Researchers at Stanford University are studying how bacteria living in the gut respond to common changes within their habitat, working with mice. They change the gut environment within the mice, and then measure which bacterial species survive the change and how the gut environment itself has changed. They also study the physiological response of the bacteria – if they grow faster or slower, or produce different proteins. The work was presented during the Biophysical Society Meeting, held Feb. 17-21.
When bacteria enter the body, they have a great deal to overcome to colonize the colon. First, they must survive harsh environments with very few salts without bursting (unlike human blood cells within water). Then, they navigate through saliva enzymes and stomach acid, bypass our immune systems within the small intestine, switch from being exposed to oxygen to having none at all, and hang on so that they’re not flushed away by the gut’s constant outward flow.
During the 62nd Biophysical Society Annual Meeting, held Feb. 17-21, in San Francisco, California, Carolina Tropini, a postdoctoral research fellow at Stanford University, presented her work exploring how bacteria living in the gut respond to common changes within their habitat.
How are microbes living in and on our bodies intimately linked to our health? “They make compounds we’re unable to produce, and the molecules they produce are readily absorbed into our blood system – no differently than a drug we’d take by mouth,” said Tropini. “Changes in the bacteria that live in our gut are linked to diseases ranging from colon cancers to neurological disorders. So, my goal is to study how communities of bacteria respond to and change the physical environment of the host in health and disease.”
First, Tropini administers a common over-the-counter drug to mice to change their gut environment. Then, she measures which bacterial species survive the change using DNA sequencing techniques. “The idea is that we can tell which bacterium [the DNA] comes from by sequencing only a small region of a very conserved gene, which differs slightly between species,” Tropini explained.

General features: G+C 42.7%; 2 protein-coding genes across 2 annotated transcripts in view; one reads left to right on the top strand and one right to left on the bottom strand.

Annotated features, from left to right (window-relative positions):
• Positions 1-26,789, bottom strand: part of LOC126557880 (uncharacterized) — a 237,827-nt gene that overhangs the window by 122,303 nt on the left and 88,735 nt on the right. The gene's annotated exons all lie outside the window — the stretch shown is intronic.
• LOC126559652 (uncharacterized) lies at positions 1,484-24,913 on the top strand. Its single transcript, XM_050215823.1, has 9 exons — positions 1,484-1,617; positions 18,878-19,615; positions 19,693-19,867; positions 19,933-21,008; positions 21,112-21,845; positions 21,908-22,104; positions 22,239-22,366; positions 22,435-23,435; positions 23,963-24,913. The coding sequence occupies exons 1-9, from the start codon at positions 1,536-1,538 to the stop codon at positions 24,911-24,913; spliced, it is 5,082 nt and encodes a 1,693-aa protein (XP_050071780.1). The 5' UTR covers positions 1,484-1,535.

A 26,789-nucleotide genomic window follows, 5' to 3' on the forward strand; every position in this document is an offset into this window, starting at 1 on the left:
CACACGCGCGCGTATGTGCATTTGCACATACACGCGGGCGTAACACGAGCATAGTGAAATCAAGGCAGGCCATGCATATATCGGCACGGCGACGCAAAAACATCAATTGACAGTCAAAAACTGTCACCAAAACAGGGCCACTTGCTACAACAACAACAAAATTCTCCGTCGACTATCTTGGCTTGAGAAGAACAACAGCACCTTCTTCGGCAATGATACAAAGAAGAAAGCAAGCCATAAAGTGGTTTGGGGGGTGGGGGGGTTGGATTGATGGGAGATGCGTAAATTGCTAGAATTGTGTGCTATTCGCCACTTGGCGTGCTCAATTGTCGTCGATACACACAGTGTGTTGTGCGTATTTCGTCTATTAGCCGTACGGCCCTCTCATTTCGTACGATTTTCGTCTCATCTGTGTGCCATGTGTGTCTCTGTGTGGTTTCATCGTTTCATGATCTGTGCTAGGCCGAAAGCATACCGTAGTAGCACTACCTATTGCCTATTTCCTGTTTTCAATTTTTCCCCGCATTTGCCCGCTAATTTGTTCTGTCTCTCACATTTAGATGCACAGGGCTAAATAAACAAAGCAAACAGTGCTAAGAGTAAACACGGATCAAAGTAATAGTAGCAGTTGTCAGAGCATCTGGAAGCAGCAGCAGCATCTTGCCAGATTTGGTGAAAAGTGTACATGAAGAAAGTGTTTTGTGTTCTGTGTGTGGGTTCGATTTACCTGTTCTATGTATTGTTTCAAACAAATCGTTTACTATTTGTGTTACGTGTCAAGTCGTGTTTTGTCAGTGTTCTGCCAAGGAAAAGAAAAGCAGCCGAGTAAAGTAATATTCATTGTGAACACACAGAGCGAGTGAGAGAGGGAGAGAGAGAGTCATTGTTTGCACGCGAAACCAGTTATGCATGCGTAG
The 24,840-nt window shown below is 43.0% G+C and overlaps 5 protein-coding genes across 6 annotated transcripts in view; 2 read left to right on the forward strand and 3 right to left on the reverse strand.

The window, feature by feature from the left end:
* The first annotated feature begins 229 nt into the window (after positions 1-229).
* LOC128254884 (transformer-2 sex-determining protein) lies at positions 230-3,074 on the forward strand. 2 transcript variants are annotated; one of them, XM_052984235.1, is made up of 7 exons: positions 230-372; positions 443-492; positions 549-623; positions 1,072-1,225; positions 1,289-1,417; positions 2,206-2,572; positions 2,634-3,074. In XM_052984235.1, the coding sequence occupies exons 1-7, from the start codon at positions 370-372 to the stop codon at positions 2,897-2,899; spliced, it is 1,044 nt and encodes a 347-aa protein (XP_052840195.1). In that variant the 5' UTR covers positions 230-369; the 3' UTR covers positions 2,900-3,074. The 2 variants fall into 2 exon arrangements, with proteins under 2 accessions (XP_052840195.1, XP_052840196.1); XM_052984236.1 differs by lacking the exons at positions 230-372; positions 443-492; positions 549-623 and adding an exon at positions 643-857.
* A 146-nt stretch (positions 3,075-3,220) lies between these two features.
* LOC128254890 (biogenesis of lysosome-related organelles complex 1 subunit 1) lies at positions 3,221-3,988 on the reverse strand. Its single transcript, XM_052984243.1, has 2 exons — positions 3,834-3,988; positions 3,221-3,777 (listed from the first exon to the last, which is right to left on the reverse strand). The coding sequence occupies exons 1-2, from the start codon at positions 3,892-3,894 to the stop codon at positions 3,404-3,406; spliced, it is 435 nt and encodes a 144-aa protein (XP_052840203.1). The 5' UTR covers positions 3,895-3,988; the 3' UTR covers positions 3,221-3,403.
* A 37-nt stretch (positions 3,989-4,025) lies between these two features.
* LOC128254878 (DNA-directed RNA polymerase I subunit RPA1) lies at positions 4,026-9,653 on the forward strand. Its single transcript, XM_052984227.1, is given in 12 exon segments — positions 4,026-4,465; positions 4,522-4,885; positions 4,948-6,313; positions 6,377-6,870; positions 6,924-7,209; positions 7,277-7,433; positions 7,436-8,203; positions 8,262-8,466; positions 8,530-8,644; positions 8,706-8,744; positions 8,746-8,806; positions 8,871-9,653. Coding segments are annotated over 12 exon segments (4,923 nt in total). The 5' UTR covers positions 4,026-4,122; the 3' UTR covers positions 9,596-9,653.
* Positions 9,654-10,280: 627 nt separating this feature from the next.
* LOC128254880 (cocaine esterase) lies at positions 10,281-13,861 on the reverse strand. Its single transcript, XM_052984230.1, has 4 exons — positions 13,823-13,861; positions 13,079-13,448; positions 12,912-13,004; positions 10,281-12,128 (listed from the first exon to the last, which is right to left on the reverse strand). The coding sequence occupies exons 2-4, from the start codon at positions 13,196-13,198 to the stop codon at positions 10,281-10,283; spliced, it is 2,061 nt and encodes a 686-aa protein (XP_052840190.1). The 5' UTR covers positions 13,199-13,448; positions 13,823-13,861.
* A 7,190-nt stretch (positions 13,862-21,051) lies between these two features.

Tropini measures how the gut environment has changed and recreates a simplified version of it in the lab; the number of bacteria within the new habitat; and the physiological response of the bacteria – if they grow faster or slower, or produce different proteins.
What were the results? “In the short term, bacteria are impressively able to counteract changes… but in a heavily competitive environment any disadvantage [or change in environment] can play a major role in changing the bacterial makeup of gut flora,” Tropini said. “Bacterial species that make up a large fraction – even up to half – of the gut community may go extinct when the environment is altered even slightly, because they aren’t competitive against all of the other species in this new environment.”
What does this say about health implications? While the implications of these changes aren’t entirely clear, “bacterial extinctions are hard to compensate for and may leave us with a community of gut microbes with less functionality,” Tropini said. “By understanding how bacterial communities respond to common changes within their physical environment, we can design probiotics and therapies to directly target weaker parts of the community to make them more resilient.”